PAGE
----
This article originally ran in a Fall 2004 Edina Historical Society newsletter. We're dusting off the story in honor of apple season and to dispel a few myths still circulating about Edina's contribution to the apple world.
Jonathan T. Grimes
What apple did Edina pioneer Jonathan Grimes develop?
D. A and C
E. None of the above
Although a local newspaper once quoted Grimes descendants as crediting Jonathan Grimes as the developer of the Jonathan apple, horticultural sources say otherwise.
“I think that’s some family folklore that just isn’t correct,” said Grimes' great-grandson Boyd Phelps. The claim is not substantiated by any source, including Jonathan Grimes’ daughter Ella Grimes Eustis, who wrote a memoir Out of My Mind.
“My grandmother was a stickler for detail, and she never mentioned the Jonathan apple,” Phelps said.
The fact that Jonathan Grimes shares the name of the above apple breeds is a confusing coincidence, especially since Grimes was a prominent Minnesota horticulturalist and apple grower. From 1866 to 1883, he owned the Lake Calhoun Nursery, (later subdivided into the Morningside neighborhood.)
Although Grimes did grow apple trees, he achieved his greater fame developing shade trees hardy enough to withstand Minnesota winters.
As his daughter writes, “My father’s evergreens and shade trees were sold and planted in many parts of Hennepin County. The large shade trees that adorned Nicollet, Hennepin, Lyndale and University Avenues came from his nursery.”
Grimes imported some exotic – for the times – tree varieties, including the ginkgo tree from China. “Only one of these trees survived,” Eustis writes. “… (The tree) was only a few blocks from Central High School, and for many years the botany classes came to study it. It grew about fifty feet high... Now ginkgo trees may be found in nurseries but they are scarce.”
If Jonathan Grimes did indeed create any new apple variety, Ella Grimes Eustis had the perfect opportunity to mention his accomplishment when she writes of Peter Gideon, a fellow horticulturalist who bred the Wealthy apple.
But she mentions only Gideon’s well-known eccentricities.
Peter Gideon and the Wealthy apple
“In connection with his nursery and his experiments with new and hybrid shrubs, trees, etc., my father became acquainted with Peter M. Gideon, later the originator of the Wealthy apple. He lived on the west side of Gideon’s Bay, Lake Minnetonka, where he had his orchard. With horse-drawn vehicle it was a long, slow trip to Minneapolis from his home, so he planned his trips very nicely by arriving at our house always just before supper and staying overnight with breakfast included.
“Mr. Gideon was a great talker and bragger, and a strong spiritualist. Mother took his all too frequent visits in her stride, but, having been brought up in a strictly orthodox faith, she did not relish his enthusiastic harangues on spiritualism – especially with children of impressionable ages sitting around with their ears wide open. The last straw came when he claimed he could cure anybody or anything by laying his hands on the individual and calling up on the Spirits. Father had had a prolonged case of rheumatism, so at the height of this emotional discourse my mother said, ‘Mr. Gideon, if you can cure anybody, I wish you could cure Mr. Grimes of his rheumatism.’ This came as a surprise, and Mr. Gideon’s reaction was terrific. He jumped up and down in a combination of excitement, hysteria, anger, and apparent insult; and uttering a tirade of unprintable words, he flew out the door and down the road. Mr. Gideon never returned – but the rheumatism never returned either….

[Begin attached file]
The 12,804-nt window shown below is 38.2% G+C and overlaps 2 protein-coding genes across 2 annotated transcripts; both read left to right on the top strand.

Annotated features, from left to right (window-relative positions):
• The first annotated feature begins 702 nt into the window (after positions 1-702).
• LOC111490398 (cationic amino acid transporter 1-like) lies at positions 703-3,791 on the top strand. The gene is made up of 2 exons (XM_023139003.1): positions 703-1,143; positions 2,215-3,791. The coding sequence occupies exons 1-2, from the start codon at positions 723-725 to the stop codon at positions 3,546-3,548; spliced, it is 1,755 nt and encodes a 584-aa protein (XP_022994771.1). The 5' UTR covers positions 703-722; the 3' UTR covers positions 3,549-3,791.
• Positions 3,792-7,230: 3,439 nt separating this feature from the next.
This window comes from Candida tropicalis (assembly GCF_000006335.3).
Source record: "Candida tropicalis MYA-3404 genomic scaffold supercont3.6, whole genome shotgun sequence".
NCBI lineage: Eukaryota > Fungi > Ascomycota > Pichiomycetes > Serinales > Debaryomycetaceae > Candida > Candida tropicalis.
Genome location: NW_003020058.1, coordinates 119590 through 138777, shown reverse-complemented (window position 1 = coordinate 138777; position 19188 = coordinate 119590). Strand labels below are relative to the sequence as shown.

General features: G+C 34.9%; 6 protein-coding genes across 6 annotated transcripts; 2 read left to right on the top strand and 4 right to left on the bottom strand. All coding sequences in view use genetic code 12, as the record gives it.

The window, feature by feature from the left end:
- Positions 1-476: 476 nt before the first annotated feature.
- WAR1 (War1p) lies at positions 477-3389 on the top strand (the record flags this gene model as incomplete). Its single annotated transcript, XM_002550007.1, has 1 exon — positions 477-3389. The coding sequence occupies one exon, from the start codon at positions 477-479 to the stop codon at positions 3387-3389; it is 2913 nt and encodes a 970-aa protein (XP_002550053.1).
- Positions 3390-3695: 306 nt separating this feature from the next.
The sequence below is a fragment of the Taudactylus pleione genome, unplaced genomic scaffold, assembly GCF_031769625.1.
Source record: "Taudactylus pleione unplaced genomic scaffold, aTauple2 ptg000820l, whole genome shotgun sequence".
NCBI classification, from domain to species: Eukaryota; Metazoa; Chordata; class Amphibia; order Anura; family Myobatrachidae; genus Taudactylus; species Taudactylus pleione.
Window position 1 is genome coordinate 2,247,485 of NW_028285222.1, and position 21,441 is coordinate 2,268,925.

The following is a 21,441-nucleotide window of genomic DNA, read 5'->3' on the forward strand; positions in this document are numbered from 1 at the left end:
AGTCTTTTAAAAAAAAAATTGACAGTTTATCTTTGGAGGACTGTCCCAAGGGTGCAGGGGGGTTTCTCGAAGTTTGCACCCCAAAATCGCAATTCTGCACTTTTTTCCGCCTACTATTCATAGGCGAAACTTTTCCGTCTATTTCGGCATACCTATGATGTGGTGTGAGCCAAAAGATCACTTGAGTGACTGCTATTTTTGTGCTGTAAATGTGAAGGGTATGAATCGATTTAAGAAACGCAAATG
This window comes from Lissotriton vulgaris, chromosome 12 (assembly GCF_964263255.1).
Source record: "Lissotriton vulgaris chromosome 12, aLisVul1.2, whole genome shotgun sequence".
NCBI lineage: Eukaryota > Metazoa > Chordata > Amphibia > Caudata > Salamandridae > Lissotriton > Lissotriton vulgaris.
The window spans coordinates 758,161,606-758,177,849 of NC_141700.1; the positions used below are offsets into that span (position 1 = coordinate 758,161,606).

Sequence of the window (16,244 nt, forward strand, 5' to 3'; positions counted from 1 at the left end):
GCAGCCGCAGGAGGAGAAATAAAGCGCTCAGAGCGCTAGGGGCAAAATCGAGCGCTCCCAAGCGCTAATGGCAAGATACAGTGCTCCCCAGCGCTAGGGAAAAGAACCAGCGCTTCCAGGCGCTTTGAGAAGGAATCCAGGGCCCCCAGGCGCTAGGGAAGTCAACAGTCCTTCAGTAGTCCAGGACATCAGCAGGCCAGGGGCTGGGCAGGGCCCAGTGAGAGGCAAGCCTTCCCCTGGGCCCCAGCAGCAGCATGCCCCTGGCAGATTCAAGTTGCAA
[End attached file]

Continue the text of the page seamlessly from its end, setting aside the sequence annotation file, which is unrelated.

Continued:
“Mr. Gideon had to find another free lodging to take the place of ours. He selected the Hankes’ on the Excelsior road. As it was late and dark when he knocked on their door, Mr. Hanke opened a window to ask who was there. The answer came. ‘I’m Gideon.’ ‘Who?’ ‘Gideon!’ Whether or not Mr. Hanke wanted to understand I do not know, but his reply was, ‘No, you don’t gid in.’ ‘Don’t you understand – I’m Gideon!’ whereupon Mr. Hanke (a German) said in his broken English, ‘You tank you gid in, but you no gid in!’ And down went the window. Where Gideon went from there, we never knew.”
Despite their disagreements, Jonathan Grimes praised Gideon in his eulogy to colleagues of the Minnesota State Historical Society , saying Gideon would be “known by his fruits” and his perseverance in creating a hardy Minnesota apple, the Wealthy. “…This tree alone would stand as a monument to his memory.”
Minneapolis Tribune, March 25, 1885
Addendum: "An Orange Social"
As for Jonathan's daughter Ella, she was more intrigued by a strange new fruit: the orange. In 1876, she attended an "Orange Social," a gathering of more than 200 people who saw an expert demonstrate how to peel the exotic citrus.
She was not alone in her fascination: the Minneapolis Tribune reported on several such functions during this period.
For more information on Peter Gideon, see MNopedia website created by the Minnesota Historical Society.
Search this blog:
Jennifer Adam is the Executive Director of the Edina Historical Society. She welcomes your contributions. Comment on a post or send an email (see below). Traditional mail, of course, can also be sent to:
Thank you, your message has been sent
Support this blog!
Help us bring you Edina history with this web site by becoming a member or donating today. Click on the link to our GiveMN.org site to make a donation with a credit card. The Edina Historical Society is a 501(c)3 nonprofit organization that depends on contributions to continue operation.